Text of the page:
Monday, April 2, 2007

The Role of the Writer

"With great power comes great responsibility." When Stan Lee came up with this famous line, he was already exercising his talents as a writer. I'm here today to tell you about the importance of the role of the writer. I must strongly disagree with my colleague Mark Terry, who, in his blog here on the role of the writer, comments that "even the most successful novelists are mere second-hand jesters, at that." He then goes on to remind us that jester equates with "fool" (4/1/07). Novelists are some of the brightest people in the world; writing involves more than just throwing down random imaginary thoughts on paper. Novelists are world-builders for their readers. Novelists have the special ability to change people's mindsets, to change the world. Look at Ellison's Invisible Man (plight of the Negro in America), Dicken's Hard Times (the plight of child laborers), Haley's Roots (shows slavery for what it really was), Bradbury's Farenheit 451(the dangers of book burning), Orwell's 1984 (warnings about"Big Brother" with implications for today's Patriot Act), and the list goes on. While these novels are serious in nature and therefore automatically imply some sort of message to the reader, "entertaining" genres such as science fiction show us a new way of thinking (Clarke's 2001, Sagan's Contact, Asimov's Foundation, Robinson's Mars).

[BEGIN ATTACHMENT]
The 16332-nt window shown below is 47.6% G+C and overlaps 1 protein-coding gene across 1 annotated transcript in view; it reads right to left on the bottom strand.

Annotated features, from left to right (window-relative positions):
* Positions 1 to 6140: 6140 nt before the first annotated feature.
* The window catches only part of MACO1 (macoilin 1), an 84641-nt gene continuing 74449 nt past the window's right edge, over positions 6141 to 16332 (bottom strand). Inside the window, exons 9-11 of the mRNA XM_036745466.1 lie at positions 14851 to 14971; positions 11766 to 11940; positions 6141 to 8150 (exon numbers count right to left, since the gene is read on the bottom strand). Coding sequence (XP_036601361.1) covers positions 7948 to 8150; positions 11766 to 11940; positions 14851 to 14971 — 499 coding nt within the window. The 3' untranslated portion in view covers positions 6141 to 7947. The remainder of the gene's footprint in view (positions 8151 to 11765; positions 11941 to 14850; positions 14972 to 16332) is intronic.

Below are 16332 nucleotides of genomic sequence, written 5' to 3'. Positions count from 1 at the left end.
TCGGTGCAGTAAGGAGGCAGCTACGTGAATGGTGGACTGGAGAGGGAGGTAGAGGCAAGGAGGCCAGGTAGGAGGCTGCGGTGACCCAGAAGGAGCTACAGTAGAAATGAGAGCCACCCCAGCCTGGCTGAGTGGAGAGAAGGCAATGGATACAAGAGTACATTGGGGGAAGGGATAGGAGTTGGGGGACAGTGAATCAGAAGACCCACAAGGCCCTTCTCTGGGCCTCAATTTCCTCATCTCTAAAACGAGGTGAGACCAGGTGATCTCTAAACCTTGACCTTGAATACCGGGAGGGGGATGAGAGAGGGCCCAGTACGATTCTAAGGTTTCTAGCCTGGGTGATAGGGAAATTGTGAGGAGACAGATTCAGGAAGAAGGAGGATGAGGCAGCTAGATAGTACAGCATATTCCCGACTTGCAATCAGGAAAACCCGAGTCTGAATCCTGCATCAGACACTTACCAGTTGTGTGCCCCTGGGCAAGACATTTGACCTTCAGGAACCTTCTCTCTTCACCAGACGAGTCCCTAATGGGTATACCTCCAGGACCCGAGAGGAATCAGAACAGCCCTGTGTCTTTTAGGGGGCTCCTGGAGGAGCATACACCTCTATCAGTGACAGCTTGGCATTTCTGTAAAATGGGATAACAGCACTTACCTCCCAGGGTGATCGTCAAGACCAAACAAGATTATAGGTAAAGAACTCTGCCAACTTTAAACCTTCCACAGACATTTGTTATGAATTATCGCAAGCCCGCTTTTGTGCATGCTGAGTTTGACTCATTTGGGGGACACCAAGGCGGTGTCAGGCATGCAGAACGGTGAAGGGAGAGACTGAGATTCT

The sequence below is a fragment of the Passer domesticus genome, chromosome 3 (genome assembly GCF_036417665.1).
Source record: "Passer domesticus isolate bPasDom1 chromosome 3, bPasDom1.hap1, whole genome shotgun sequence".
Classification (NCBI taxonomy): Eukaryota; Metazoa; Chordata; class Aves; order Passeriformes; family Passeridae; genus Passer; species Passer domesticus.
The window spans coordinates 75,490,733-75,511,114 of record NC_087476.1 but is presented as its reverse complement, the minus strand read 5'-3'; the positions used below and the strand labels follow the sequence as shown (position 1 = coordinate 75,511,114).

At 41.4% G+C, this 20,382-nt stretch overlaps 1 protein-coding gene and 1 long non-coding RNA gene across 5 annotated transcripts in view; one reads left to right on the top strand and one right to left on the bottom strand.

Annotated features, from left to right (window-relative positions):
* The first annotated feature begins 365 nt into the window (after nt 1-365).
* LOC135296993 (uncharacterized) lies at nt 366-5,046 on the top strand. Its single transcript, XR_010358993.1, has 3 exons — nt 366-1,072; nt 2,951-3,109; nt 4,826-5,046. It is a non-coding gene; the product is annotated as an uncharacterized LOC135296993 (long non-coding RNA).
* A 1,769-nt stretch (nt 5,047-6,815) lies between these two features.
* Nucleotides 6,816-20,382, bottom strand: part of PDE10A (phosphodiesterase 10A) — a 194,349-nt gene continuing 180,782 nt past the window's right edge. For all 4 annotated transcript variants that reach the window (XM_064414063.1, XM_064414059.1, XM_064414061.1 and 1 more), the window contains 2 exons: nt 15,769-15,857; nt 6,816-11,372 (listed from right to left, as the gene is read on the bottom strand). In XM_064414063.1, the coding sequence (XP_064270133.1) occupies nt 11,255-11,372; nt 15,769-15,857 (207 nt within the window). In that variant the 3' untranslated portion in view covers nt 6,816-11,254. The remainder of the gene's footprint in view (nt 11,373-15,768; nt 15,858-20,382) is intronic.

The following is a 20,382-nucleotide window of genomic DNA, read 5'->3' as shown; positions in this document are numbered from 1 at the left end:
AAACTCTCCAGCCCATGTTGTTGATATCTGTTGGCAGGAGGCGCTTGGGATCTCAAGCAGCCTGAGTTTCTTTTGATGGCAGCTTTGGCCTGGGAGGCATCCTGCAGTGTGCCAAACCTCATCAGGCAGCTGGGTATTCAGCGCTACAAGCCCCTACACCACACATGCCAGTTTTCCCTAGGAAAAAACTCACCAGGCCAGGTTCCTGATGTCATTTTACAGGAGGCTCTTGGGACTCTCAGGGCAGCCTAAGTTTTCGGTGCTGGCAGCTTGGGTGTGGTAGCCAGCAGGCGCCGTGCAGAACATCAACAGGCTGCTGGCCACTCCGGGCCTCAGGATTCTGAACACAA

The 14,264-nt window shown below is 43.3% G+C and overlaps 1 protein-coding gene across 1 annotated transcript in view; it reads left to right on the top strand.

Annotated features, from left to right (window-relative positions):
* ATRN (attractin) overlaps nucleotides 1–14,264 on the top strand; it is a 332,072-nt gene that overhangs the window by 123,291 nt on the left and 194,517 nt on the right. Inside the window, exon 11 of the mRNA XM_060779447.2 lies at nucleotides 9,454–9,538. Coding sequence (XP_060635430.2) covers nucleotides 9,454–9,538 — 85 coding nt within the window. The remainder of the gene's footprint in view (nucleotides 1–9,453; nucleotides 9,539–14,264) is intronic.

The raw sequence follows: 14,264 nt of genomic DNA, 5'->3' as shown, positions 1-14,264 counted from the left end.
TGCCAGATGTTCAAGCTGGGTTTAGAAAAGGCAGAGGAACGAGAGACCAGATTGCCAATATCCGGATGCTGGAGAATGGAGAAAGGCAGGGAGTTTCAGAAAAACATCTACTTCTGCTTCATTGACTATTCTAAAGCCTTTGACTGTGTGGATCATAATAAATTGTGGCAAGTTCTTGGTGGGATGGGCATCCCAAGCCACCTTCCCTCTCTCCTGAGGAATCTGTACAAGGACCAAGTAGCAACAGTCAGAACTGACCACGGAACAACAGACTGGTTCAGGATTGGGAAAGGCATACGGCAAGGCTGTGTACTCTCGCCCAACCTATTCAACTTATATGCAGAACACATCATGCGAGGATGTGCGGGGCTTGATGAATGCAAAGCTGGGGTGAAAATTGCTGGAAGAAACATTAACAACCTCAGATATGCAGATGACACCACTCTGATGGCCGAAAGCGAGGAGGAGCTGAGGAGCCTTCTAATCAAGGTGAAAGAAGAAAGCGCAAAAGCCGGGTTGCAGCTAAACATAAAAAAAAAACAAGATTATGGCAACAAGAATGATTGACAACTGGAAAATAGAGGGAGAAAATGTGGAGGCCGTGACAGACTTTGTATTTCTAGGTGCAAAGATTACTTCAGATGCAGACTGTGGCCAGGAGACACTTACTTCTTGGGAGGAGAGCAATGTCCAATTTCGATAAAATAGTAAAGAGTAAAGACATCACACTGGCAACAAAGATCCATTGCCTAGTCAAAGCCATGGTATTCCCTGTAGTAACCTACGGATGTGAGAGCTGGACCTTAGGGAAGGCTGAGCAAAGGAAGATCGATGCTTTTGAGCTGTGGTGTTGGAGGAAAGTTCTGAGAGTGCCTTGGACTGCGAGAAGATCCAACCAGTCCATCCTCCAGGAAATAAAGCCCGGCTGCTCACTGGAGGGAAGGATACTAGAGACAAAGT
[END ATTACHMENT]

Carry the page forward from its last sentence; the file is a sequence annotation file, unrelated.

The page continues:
As a writer, I have a responsibility to my readers to not only entertain, but to inform and yes, enlighten. Research in narrative psychology shows that fiction actually gives readers a new way of thinking, as well as provide guidance in problem-solving. Fiction is also cathartic--readers can identify with a character going through similar struggles. While I agree that readers usually are not actively seeking these benefits when they pick up a book, I do believe that writers (whether consciously or not) are leading readers to these very things behind the scenes.

As a writer, I never consider myself a fool. Fools don't spend years of research to make sure the dates are right. Fools don't consult the thesaurus over and over again to make sure they have the right word (Flaubert spent years looking for this). Fools don't travel cross-country to make sure their settings are authentic.

Sure, when it comes to popular fiction, there are a lot of clowns out there. But I'm not one of them.

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